$90 Barbie dress helps drives Zara growth

Zara owner Inditex has reported a rise in profits on the back of strong sales of its spring-summer product lines, including a Barbie capsule collection.

The highly-anticipated launch inspired by the recently released Warner Bros film featured a $89.90 pink gingham dress, a $149 Barbie logo bag, and a dupe of Margot Robbie’s cowgirl outfit from the film. 

Many of the items sold out in hours and the flurry of customers helped Inditex stock rise by 35% this year. 

The world’s biggest fast fashion company, which also owns Pull & Bear, Bershka and Massimo Dutti, posted a net profit of $2.7 billion (€2.5 billion) for the six months to July 31, outpacing a $2.5 billion euro market forecast according to data from London Stock Exchange Group.

Inditex told shareholders on Wednesday that sales grew by 13.5% over the half year to $18 billion (€16.9 billion euros), with growth both in stores and online. This included a 13.1% increase in sales at Zara to $13.3 billion (€12.4 billion).

Inditex shares were down 3.2%, to €34.65, in afternoon trading Wednesday, as investors questioned whether its slowing sales growth suggested a tougher road ahead.

How its CEO is driving growth

The surge Inditex shares have experienced this year erases the stock price dip experienced after Garcia Maceiras was unexpectedly named chief executive in late 2021. The company is now experiencing share prices not seen since the summer of 2017. 

Inditex was among the first fashion retailers to raise prices in response to surging inflation early last year. Its higher and more diverse pricing strategy outside its home market of Spain helped it post record margins.

Maceiras has stepped up efforts to grow the retailer’s flagship brand Zara in the United States—which two years ago became Inditex’s biggest market after Spain—with plans to open 10 new stores in the country and refurbish or enlarge another 13.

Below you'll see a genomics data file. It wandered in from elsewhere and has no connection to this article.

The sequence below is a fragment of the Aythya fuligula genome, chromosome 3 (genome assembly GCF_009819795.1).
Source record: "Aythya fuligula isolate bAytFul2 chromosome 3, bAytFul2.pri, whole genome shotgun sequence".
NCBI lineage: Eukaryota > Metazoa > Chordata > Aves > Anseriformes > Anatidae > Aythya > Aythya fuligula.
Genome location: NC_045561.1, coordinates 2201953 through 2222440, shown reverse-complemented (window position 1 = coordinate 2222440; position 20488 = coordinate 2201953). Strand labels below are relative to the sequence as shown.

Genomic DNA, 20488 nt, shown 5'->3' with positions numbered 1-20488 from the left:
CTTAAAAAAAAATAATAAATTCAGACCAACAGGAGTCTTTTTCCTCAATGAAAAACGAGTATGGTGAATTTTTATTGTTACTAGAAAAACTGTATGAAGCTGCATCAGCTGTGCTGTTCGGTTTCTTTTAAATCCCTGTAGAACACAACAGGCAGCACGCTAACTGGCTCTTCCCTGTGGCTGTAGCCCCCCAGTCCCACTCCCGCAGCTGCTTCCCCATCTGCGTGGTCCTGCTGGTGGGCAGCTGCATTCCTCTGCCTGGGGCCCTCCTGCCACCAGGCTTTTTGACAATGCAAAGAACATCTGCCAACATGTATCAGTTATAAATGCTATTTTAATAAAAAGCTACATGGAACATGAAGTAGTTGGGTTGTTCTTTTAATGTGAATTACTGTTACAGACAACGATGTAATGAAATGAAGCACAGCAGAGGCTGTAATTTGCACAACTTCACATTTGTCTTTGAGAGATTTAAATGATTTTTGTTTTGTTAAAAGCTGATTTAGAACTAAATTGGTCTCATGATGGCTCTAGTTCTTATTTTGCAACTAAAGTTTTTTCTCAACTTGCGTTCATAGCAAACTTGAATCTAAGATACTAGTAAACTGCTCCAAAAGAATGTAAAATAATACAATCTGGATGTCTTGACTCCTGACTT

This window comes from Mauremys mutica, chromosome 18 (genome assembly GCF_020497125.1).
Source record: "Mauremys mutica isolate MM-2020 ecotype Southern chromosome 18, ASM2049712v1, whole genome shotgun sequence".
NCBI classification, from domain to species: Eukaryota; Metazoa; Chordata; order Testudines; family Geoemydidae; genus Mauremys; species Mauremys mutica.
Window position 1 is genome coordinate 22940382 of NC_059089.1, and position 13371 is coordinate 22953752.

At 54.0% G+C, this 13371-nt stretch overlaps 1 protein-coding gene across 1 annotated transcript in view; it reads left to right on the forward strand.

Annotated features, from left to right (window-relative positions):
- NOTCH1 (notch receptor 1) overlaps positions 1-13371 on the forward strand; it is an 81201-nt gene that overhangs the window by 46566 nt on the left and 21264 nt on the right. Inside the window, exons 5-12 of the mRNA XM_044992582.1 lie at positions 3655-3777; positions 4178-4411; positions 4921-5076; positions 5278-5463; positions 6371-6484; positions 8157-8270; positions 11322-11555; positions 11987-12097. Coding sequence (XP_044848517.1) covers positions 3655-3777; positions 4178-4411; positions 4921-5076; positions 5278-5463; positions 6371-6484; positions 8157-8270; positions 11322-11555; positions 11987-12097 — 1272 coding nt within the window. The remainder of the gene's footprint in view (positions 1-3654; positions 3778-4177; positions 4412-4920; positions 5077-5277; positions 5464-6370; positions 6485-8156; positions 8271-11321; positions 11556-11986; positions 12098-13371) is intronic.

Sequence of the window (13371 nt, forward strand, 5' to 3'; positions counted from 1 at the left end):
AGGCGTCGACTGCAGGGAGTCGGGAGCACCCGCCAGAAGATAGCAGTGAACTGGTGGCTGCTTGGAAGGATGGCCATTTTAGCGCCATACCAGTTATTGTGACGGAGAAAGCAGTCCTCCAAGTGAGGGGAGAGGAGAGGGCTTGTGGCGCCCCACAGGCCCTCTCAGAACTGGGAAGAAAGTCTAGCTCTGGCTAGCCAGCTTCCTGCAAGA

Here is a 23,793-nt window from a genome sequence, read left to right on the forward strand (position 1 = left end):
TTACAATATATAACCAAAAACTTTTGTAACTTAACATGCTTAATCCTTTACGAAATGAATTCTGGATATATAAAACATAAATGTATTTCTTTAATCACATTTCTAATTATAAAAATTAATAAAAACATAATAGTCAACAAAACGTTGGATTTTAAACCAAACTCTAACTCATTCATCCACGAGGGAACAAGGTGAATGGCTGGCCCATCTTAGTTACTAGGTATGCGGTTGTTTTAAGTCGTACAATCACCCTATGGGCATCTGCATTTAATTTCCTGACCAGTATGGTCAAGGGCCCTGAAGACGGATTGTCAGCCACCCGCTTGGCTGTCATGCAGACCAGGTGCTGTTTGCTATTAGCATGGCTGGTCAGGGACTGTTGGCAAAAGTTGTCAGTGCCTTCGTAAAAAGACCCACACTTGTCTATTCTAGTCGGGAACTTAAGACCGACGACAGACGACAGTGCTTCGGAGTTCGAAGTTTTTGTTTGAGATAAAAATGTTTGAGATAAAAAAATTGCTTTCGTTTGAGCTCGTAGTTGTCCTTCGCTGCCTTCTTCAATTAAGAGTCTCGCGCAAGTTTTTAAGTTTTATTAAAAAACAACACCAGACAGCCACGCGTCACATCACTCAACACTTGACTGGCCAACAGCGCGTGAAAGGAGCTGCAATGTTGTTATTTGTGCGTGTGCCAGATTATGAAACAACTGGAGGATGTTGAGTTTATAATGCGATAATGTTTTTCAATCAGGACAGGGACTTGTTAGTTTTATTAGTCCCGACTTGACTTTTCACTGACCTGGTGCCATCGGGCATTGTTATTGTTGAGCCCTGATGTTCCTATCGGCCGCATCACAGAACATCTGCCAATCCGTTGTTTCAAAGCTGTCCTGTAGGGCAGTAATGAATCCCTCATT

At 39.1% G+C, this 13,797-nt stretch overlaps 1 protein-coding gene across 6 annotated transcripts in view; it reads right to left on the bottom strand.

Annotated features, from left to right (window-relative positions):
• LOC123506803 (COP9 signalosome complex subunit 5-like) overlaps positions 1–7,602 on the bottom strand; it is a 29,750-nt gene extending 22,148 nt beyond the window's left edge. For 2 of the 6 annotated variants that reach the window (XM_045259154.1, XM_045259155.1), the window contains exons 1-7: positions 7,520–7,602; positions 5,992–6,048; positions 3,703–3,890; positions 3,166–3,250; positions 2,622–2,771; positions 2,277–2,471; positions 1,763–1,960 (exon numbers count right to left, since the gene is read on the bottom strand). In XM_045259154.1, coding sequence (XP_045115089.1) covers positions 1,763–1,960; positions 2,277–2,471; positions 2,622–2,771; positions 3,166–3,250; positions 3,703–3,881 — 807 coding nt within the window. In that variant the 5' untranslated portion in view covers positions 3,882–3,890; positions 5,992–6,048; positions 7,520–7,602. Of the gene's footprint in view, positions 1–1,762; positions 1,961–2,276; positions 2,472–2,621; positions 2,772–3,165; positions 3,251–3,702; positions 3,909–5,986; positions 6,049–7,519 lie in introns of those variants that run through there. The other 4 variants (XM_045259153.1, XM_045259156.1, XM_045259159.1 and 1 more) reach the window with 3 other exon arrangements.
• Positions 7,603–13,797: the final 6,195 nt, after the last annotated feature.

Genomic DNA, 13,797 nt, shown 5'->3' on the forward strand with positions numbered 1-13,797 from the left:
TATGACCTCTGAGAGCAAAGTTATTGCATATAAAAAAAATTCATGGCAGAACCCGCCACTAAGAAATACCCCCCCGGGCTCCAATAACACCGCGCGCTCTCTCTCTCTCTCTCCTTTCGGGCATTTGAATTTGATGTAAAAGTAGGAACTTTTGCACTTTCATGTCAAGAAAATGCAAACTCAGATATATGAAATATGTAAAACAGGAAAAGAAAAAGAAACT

Overall, however, Inditex has managed to increase sales while reducing its physical footprint. The fast fashion giant reduced its store count globally from 5,801 to 5,745 in the second quarter of this year to focus on bigger locations that are more efficient. 

These efforts have included cracking down on shoplifting in its stores by replacing tags with chips sewn into garments in the autumn and winter collections, the company told Reuters.

The retailer is also trying to entice more aspirational shoppers with deeper pockets. For example, last week it launched a collection with celebrated fashion photographer Steven Meisel, with a campaign featuring supermodels including Linda Evangelista, Irina Shayk, Gigi Hadid, and Kaia Gerber.

Looking ahead, the company said it “continues to see strong growth opportunities” as it currently has low market share in the 213 countries where it has a presence.

The economic backdrop 

Thousands of smaller retailers and mom-and-pop stores have struggled to keep up with high inflation, with at least 24 brands filing for bankruptcy or under restructuring since June last year, according to Bank of America analyst Geoffroy de Mendez. 

Faced with rising energy bills and interest rates, paired with dampened consumer confidence Bed Bath & Beyond, M&Co, Secoo, and Joules all entered administration in the past year.

However, overall European fashion brands have reported mostly positive results for the second quarter. Inditex rivals H&M and Mango similarly posted better-than-expected results this year.

Source link

About The Author

Scroll to Top